- Relax and repeat five times.
Watch a Video of This Stretch >
- Stand in a doorway.
- Place one arm on the doorframe so that it’s pointing upwards (your elbow should be bent to a 90° angle, and your upper arm should be roughly in line with your shoulder).
- Step forward with one leg (on the same side as your raised arm).
- Keeping your arm pressed against the doorframe and lean forward slightly. You should feel the stretch in your pectoral (chest) area.
- Hold this position for 30 seconds, then relax and repeat two more times.
- Finally, turn around and repeat steps 1-5 with the other side of your body.
Watch a Video of This Stretch >
Click here for more scoliosis exercises, or contact Scoliosis SOS today to arrange a consultation with Scoliosis SOS.
- Sit in a sturdy chair in front of a desk.
- Place your feet flat on the floor so that your knees are bent to a 90° angle.
- Place your arms under your desk with your palms down (so that the backs of your hands are touching the underside of the desk).
- Gently push upwards with your hands and forearms so that they’re pressed against the underside of the desk.
- At the same time, stretch your upper back and allow your pelvis to rock forward slightly.
- Tuck in your chin so that you feel the stretch in your neck as well as your upper back.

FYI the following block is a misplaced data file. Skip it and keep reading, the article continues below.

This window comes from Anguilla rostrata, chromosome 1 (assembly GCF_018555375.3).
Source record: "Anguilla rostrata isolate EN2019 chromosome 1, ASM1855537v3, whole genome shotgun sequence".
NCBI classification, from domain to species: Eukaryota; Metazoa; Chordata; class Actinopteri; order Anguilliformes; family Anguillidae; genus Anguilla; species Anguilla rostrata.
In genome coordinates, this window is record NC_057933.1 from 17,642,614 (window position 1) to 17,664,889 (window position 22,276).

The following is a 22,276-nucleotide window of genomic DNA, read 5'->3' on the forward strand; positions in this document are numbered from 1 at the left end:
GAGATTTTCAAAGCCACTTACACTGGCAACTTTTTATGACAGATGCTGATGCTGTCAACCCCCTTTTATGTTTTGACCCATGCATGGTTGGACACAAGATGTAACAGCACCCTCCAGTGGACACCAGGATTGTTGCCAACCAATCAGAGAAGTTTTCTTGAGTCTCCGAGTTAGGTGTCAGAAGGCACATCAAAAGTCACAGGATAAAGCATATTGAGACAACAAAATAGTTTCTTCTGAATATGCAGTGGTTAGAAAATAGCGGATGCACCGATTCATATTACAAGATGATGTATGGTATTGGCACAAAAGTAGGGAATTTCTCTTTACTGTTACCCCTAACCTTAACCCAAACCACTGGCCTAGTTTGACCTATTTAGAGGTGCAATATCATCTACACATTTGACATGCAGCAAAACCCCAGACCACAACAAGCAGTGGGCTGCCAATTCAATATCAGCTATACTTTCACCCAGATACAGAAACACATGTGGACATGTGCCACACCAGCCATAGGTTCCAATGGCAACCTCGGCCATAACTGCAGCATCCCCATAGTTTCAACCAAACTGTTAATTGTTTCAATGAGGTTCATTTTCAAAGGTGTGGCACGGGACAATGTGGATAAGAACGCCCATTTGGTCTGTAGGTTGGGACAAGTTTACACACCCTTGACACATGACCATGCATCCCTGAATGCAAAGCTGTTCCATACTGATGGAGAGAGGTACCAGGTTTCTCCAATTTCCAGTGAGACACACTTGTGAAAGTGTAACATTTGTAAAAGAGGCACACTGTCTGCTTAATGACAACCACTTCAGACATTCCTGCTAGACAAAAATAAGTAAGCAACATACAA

- Hold this position for 30 seconds, then repeat twice.
Scoliosis is defined as any sideways spinal curvature that measures 10 degrees or more (see Cobb angle). That being said, any curve measuring less than around 25 degrees is considered quite mild and generally less likely to require immediate medical attention. For context, spinal fusion surgery is usually recommended only in cases where the curve measures at least 40-50 degrees.
However, that doesn’t necessarily mean that 15 degree scoliosis doesn’t need to be treated at all. For one thing, some symptoms of scoliosis can occur no matter how slight your spinal curvature may be. Many people with so-called ‘mild’ scoliosis still experience:
- Back pain
- Noticeably reduced mobility/flexibility
If these symptoms persist, it may be necessary to treat them in order to minimise their impact on the patient’s day-to-day life. Pain medication can help, and physical therapy can improve flexibility/mobility while also combating the source of any pain or stiffness.
15 degree scoliosis won’t necessarily stay that way!
Another thing to consider is that scoliosis often progresses (i.e. gets worse) as time goes by. A 15-degree curve may gradually grow into a 20-degree curve, then 25, and so on until eventually the patient has to go in for surgery.
For this reason, preventative treatments are sometimes required in order to stop that progression from happening. Young scoliosis patients often wear a back brace until the body has finished growing to stop the condition progressing. And while surgery is not recommended in milder cases of scoliosis, treatments like our own ScolioGold programme can reduce the Cobb angle, sometimes past the 10-degree threshold to the point where the patient’s condition is no longer classified as scoliosis at all. Click here for examples of this.
Would you like to find out more about our non-surgical scoliosis treatment courses? Contact Scoliosis SOS now to arrange an initial consultation.